Mexican Indian Costumes is a many-faceted delight. The text, lucidly written by Donald and Dorothy Cordry, contains information of value to the archaeologist, historian, cultural anthropologist, and student of weaving. Interspersed in the text are numerous superb black and white and color photographs taken by Donald Cordry, as well as a number of useful figures and maps. The book is handsomely printed, and it can be enjoyed as much for its aesthetic merits as for the data it contains.

The first part of the book (pp. 5-190) is a general treatment of Indian dress in Mexico. Attempts are made to put contemporary costumes in temporal perspective by means of references to pre-Conquest styles (as known from sources such as the codices and figurines) and to information provided by early Spanish writers. The authors furnish us with data on weaving implements and techniques dyes, various aspects of male and female attire, hairdresses and head-coverings, belts, tortilla cloths, bags, jewelry, and designs. Some not-very-well-developed interpretations are offered, moreover, as to the possible symbolic import of some of these. Thus, for example, it is suggested that weaving implements and products of the loom are symbolically associated with human hair, rain, and fertility.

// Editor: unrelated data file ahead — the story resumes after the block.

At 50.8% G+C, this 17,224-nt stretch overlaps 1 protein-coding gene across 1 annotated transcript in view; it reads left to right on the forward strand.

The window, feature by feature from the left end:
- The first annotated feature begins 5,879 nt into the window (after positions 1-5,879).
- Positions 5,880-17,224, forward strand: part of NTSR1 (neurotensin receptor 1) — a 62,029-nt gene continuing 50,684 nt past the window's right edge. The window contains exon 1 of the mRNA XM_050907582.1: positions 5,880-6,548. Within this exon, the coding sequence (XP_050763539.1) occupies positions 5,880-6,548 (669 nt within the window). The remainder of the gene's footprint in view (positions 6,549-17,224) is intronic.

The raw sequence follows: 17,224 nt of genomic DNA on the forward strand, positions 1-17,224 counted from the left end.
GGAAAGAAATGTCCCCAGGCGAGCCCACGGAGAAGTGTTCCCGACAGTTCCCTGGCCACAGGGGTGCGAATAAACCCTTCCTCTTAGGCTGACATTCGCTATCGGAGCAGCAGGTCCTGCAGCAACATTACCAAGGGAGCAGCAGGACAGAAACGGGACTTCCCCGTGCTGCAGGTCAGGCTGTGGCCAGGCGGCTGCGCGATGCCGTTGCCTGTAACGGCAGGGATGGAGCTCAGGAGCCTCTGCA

The second part of the book (pp. 193-348) is devoted to descriptions of the costumes found in various Indian communities throughout Mexico. Some of these settlements are difficult of access and virtually unknown to the outside world, and while the text is ethnographically meager, we are nonetheless grateful for whatever information it contains. Moreover, the intriguing photographs which accompany the text may well serve as stimuli in attracting anthropologists to these places.